The studios seem to be trying to establish an entirely new — and pricey — rental model, since this new premium service will still be a rental operation, with the right to see the movie expiring after a three-day viewing period.
Studio insiders say the $30 price tag is just a starting point, one no doubt fixed by studio lawyers who probably stared at their shrinking DVD balance sheets and said, “OMG! What if there were really a bunch of crazy people who would pay $30 for a three-day window to see ‘Hall Pass'?” But the price tag raises the question — just who do the studios expect to pay that kind of money to see a film that will be available 40 days later for $3.99?
One obvious target would be the 18- to 25-year-olds who have grown up consuming content (legally or not) through their computers and smartphones. Alas, they are the group least likely to pay $30 to see a movie, not having that kind of disposable income.
Others have argued that the DirecTV premium service would be a great deal for families with young kids who already pay $30 to schlep three kids to a theater. But as the parent of a 12-year-old, I can assure you that if all of his friends are seeing a hot new film on opening weekend, it will be small consolation to him for me to say, ‘Hey, don't worry, we'll be able to see it in 60 days on the living room couch.'” For kids, 60 days might as well be 60 years.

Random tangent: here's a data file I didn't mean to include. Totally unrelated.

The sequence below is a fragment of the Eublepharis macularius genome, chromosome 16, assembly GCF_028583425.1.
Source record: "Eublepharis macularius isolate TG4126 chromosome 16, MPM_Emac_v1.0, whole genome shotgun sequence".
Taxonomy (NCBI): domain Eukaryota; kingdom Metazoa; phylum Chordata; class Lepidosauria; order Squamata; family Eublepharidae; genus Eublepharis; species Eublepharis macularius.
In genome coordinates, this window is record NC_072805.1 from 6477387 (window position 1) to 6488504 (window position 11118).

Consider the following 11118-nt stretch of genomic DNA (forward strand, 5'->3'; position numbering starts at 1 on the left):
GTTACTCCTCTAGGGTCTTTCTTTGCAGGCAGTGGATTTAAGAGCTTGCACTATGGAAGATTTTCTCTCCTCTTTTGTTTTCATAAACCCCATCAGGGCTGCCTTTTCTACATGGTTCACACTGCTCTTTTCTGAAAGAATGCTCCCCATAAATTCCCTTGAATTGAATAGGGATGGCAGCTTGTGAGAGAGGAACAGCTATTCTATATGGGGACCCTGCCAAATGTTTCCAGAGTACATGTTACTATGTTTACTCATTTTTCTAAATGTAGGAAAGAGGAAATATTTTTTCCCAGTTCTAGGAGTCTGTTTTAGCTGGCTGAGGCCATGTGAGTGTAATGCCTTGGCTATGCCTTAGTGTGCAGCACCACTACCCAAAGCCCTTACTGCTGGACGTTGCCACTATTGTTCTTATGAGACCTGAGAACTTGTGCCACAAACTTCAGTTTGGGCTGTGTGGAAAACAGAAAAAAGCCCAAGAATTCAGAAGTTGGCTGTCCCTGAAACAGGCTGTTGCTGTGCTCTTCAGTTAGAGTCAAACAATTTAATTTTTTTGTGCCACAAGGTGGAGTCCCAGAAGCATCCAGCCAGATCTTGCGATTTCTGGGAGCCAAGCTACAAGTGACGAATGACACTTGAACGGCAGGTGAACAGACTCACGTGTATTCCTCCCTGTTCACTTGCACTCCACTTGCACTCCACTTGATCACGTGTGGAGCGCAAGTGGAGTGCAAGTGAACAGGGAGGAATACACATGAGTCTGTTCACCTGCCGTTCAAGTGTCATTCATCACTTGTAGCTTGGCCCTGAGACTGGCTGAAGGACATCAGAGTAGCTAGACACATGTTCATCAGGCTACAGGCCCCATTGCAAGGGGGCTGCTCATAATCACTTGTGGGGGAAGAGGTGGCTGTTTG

The biggest potential audience for this kind of service is older-than-40 moviegoers who don't like to brave the crowds, pay for parking or listen to the knucklehead in the row behind them chat on his smartphone with his buddies about where to eat later. If they've spent a fortune on a home entertainment system, why not shell out $30 more to see a movie at home?
It might be a nice little payday for the studios, but at what cost? After all, even if DirecTV doesn't announce what titles are debuting on its service until after they're already playing in theaters, exhibitors can still retaliate by pulling the movies after their fourth or fifth week of release, a move that would hardly be noticed by most moviegoers but would force studios to leave millions in potential theatrical revenue on the table.
Trying to get consumers to pay more to see a film 60 days out isn't a new window of opportunity. It's just a bad idea. With theater attendance down 20% this year, the last thing studios should be doing is creating more indecision in the minds of their customers.
It's never good for business when you encourage your core customers to start wondering — should I wait 60 days and pay more? Or wait 100 days and pay a lot less? The more time people spend thinking about the price of the product, the more time they have to realize that the product isn't worth that much in the first place.
-- Patrick Goldstein
Photo: Moviegoers gather under the marquee in 2002 to attend a new film at Universal Citywalk Theaters. Credit: George Wilhelm/Los Angeles Times